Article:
Thousands of west London pensioners may be plunged into fuel poverty unless the Government acts to soften the blow of an expected 35 per cent gas price hike.
The stark warning comes from leading charities for the elderly, including local Age Concern branches, which have been inundated with calls from worried pensioners fearing they will be hardest hit by the massive price rise. With some household gas bills predicted to top £1,000 a year, there are fears many elderly people will be forced to cut back on heating, food and other essentials in an effort to spend within tight budgets.
Age Concern, and consumer lobby group Energywatch, are urging the Government to increase winter fuel payments and introduce a windfall tax on Centrica - owners of British Gas - which reported record profits of just under £1billion in the same week as making the gloomy forecast for householders.
"Older people bear the burden of price rises as they are sometimes reluctant or unable review the complex deals, or compare fuel prices offered by different companies," said Sarah Fried of Kensington and Chelsea Age Concern.
"People are very worried and it's still only summer. Last year's winter fuel payments were insufficient and unless the Government makes more cash available I think we'll see a dramatic rise in fuel poverty, hardship and stress among the older people."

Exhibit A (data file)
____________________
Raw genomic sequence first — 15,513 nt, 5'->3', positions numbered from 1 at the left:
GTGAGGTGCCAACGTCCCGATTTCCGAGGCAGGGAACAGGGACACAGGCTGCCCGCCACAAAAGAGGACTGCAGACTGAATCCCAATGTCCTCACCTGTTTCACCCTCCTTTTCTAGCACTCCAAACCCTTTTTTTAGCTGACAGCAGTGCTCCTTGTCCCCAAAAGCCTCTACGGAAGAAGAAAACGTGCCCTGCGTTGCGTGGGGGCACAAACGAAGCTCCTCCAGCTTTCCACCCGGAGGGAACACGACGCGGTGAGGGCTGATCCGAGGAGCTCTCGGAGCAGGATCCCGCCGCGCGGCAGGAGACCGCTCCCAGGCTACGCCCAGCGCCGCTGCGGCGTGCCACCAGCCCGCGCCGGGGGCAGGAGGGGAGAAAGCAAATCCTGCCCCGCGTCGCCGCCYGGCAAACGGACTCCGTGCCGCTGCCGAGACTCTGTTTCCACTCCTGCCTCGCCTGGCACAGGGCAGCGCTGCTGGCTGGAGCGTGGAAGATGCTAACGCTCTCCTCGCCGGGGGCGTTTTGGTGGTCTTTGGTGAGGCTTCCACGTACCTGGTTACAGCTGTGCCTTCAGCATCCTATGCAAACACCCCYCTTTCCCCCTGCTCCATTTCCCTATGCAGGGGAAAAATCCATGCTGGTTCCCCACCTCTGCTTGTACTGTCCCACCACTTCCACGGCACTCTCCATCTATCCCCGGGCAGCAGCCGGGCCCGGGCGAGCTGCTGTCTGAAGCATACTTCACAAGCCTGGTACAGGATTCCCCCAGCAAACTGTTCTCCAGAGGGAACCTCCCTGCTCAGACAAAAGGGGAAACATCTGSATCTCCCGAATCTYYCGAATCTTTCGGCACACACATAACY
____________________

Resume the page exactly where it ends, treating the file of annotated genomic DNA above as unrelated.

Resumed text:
The price increase will hurt people living alone and on fixed incomes - such as a state pension of £90.7 before add-ons. But experts warn the number forced into fuel poverty - defined as the level where 10 per cent or more of income goes on fuel payments - will spike over coming months.
"When prices rise those unable to top-up their incomes are hit hard - it's an axiomatic thing," said Stan Davison chairman of the Greater London Forum for Older People.
"The impact of 35 per cent prices will be appalling and older people will be faced with horrible choices like heating only one of two rooms, or turning off the heat altogether. I suspect the Government will force the energy companies to come up with emergency measures to protect pensioners - it's political dynamite if it doesn't."
The Labour Government has pledged to eradicate fuel poverty for vulnerable people such as pensioners by 2010 and for all consumers by 2016.
Gordon Brown last week said he would plough hundreds of millions of pounds into this year's cold weather payments but faces pressure to introduce a windfall tax on Centrica and other energy companies making a killing on the spiralling cost of gas and oil.
Adam Scorer, Energywatch campaigns director, called on Ofgem, the energy regulator, said: "If the era of cheap energy is over, then the era of cheap solutions to fuel poverty is over as well. Unless the Government acts quickly there will be questions about whether it has effectively abandoned the fight to meet its fuel poverty targets."